The prize in the Mechanical/Materials category was awarded to the EcoSnap-AC Heat Pump System created by Chuck Booten and Jon Winkler from NREL’s Advanced Residential Buildings research group.
The award in the Analytical/Test category went to the Battery Internal Short-Circuit Device developed by Matthew Keyser and Ahmad Pesaran from NREL’s Energy Storage research group.
“We are honored to receive this prestigious award with our collaborators at NASA,” said Keyser. “With the recent lithium battery safety incidents being highlighted in the media, it is imperative to introduce advanced tools such as the ISC to ensure that consumers are safe while meeting their performance expectations for electronics and electrified vehicle applications.”
A North Carolina company, Wolfspeed, won in the IT/Electrical category for the High-Temperature, Wide Bandgap Underhood Inverter developed with NREL, Toyota, and the University of Arkansas’ National Center for Reliable Electric Power Transmission. Kevin Bennion, Sreekant Narumanchi, Gilbert Moreno, Paul Paret, and Doug DeVoto of NREL’s Advanced Power Electronics and Electric Machines research group were part of that project.
Booten and Winkler devised the EcoSnap-AC heat pump as an alternative to window-mounted air conditioning units. The device installs anywhere on an exterior wall, so that people can be comfortable without losing the view from their window. It is also quieter, more energy efficient, heats and cools, doesn’t jeopardize home security, is easy for a homeowner to install in just a few minutes, and can be left in place year-round.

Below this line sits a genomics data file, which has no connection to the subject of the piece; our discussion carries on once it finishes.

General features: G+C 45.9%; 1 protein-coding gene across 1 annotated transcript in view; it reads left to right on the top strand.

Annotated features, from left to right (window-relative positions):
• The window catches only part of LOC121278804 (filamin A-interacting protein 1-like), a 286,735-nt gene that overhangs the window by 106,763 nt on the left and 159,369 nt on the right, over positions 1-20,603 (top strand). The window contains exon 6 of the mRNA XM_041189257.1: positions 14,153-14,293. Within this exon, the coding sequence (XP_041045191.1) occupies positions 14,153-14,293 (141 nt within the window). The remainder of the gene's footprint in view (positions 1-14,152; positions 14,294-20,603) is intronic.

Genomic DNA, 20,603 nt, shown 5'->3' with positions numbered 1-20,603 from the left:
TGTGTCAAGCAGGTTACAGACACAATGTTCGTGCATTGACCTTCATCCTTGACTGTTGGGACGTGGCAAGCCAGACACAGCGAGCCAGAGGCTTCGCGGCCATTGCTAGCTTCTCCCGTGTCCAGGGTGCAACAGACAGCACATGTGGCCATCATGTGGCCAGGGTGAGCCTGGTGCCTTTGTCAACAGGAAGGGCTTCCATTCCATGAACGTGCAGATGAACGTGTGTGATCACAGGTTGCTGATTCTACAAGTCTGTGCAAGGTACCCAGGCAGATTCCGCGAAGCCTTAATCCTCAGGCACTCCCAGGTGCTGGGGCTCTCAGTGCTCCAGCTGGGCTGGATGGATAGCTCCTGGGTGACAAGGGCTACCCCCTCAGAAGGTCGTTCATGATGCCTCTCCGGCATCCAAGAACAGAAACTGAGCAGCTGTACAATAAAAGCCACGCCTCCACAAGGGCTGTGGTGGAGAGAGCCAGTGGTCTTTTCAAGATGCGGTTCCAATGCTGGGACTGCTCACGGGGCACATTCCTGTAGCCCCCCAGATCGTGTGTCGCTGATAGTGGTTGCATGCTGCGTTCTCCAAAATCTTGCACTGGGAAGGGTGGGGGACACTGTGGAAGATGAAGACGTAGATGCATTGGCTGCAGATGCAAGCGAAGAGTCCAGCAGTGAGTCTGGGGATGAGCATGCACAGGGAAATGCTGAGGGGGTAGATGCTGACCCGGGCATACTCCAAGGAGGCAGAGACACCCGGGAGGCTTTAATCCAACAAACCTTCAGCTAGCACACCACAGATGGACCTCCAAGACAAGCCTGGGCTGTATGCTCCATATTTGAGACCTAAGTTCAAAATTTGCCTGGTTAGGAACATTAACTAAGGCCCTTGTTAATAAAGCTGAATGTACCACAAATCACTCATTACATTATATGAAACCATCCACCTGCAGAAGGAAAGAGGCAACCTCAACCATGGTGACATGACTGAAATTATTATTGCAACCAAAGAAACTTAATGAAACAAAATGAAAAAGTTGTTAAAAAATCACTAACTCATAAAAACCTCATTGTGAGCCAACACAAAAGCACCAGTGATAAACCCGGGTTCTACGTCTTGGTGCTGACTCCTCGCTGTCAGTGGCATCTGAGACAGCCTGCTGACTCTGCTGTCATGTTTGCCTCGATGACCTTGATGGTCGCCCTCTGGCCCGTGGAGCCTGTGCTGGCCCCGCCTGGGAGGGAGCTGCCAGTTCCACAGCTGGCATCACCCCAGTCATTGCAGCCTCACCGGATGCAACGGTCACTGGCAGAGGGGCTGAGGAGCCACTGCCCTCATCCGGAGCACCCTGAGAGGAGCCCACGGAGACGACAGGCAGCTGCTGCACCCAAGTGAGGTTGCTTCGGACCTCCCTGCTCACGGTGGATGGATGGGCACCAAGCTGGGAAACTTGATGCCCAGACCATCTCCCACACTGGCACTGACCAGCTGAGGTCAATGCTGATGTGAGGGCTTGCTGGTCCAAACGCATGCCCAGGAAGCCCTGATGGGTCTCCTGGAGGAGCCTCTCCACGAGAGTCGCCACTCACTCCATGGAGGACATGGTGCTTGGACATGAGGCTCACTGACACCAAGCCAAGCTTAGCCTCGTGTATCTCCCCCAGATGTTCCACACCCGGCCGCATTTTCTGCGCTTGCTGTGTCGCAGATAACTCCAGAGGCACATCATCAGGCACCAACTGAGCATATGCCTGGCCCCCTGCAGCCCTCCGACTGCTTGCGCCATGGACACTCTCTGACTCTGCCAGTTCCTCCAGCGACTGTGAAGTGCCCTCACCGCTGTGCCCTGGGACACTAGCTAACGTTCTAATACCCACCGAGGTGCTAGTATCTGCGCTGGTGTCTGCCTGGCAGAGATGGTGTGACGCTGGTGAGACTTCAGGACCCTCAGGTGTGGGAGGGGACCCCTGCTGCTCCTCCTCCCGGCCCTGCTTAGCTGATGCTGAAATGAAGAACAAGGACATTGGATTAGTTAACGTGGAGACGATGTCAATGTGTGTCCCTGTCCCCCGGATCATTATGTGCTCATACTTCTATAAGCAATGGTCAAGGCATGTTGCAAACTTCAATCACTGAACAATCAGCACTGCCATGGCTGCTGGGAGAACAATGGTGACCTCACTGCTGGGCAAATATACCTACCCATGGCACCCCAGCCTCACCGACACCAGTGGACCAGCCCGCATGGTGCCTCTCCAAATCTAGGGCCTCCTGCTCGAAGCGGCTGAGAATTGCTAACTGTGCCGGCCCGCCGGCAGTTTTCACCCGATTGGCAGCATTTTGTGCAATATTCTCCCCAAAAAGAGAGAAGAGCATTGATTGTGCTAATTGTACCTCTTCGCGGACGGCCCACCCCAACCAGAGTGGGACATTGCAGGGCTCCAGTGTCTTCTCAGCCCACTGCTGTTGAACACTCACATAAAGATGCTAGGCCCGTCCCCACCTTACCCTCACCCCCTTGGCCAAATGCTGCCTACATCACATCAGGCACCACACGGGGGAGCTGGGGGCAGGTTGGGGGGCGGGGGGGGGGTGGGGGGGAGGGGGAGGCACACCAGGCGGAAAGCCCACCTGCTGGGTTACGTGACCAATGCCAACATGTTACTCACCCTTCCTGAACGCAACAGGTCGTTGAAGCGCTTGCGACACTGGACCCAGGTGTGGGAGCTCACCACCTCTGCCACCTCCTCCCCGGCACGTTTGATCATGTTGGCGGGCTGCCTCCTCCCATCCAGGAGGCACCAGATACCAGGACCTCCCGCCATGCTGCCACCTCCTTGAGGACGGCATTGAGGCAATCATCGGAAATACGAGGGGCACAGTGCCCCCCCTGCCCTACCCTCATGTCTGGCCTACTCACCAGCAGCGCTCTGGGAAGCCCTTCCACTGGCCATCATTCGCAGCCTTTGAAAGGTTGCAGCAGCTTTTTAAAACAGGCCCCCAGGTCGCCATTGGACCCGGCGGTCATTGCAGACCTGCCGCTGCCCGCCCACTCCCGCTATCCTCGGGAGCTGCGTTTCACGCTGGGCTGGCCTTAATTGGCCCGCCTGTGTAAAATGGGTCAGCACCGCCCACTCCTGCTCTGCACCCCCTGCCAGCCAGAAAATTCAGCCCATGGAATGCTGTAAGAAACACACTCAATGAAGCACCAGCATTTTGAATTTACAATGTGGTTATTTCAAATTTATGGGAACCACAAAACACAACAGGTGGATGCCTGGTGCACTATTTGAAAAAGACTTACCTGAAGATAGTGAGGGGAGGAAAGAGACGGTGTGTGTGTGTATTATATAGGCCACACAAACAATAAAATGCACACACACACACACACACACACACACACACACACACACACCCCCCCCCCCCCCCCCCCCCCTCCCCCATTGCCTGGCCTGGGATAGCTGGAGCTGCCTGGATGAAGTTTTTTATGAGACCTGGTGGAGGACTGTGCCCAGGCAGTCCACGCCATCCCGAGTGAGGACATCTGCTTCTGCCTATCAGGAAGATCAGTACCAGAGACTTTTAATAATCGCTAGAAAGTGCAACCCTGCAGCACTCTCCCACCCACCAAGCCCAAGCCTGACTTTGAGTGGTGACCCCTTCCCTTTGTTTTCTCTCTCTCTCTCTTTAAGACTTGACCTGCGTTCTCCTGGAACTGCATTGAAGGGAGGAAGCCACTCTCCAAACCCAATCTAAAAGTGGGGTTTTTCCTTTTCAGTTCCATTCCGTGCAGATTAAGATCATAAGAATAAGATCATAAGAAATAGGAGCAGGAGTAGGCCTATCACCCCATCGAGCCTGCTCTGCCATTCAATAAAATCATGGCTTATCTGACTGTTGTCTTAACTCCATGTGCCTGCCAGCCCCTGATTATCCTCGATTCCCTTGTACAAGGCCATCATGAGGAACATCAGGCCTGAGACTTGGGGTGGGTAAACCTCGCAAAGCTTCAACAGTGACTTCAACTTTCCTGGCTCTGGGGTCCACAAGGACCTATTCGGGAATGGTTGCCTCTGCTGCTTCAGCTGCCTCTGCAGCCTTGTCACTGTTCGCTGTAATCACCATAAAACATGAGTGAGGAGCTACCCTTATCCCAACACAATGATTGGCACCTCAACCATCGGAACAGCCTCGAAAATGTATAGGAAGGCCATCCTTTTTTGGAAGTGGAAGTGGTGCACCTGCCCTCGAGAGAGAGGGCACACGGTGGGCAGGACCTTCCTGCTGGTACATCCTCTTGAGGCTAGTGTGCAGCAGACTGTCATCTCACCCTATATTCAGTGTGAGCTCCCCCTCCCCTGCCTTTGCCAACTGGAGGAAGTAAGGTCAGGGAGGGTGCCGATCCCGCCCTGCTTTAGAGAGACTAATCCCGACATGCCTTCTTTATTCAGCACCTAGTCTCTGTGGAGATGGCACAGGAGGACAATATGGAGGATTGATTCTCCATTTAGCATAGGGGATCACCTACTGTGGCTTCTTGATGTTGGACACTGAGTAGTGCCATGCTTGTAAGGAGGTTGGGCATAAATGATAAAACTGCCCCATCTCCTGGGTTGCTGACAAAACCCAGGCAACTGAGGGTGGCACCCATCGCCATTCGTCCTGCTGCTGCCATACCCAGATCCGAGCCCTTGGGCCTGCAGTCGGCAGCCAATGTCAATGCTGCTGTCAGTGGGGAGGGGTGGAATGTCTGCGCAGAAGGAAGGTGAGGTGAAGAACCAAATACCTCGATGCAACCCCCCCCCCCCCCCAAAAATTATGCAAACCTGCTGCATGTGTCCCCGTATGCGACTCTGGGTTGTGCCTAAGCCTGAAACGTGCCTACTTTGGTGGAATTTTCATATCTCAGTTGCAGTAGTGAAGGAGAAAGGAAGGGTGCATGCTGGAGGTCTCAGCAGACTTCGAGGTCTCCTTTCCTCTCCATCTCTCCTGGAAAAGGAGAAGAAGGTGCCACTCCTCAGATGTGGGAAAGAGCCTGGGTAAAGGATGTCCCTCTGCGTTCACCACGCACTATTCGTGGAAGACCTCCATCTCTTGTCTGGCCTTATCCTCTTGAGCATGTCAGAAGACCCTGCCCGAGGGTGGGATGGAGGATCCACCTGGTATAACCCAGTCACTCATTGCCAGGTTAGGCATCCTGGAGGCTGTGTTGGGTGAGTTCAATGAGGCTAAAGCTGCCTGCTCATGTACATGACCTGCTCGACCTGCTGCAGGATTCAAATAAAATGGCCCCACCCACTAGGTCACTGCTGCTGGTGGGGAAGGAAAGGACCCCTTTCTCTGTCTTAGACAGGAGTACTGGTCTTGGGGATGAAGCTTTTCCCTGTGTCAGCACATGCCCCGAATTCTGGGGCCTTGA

“It’s always gratifying to know that all the extra effort you have put into developing an idea actually resonates with people,” Booten said. “It shows that your vision has some validity.”
The newly patented NREL Battery Internal Short-Circuit Device is the first mechanism able to accurately simulate a true internal short circuit within a battery cell, providing researchers with reliable data to determine how the size, resistance, and location of an internal short circuit will affect safety measures implemented in new battery designs. The advanced technology of the tiny, easy-to-implant device is capable of pinpointing different types of internal short circuits in all types of batteries. This includes lithium-ion batteries found commonly in vehicles, cell phones, and laptops.
Wolfspeed’s Wide Bandgap Inverter is a traction drive for electric vehicles that could significantly boost their adoption by consumers. The company’s partnership with industry leaders, such as Toyota, ensures that the technology is adoptable for implementation into vehicle applications.
NREL has won 61 R&D 100 Awards since 1982.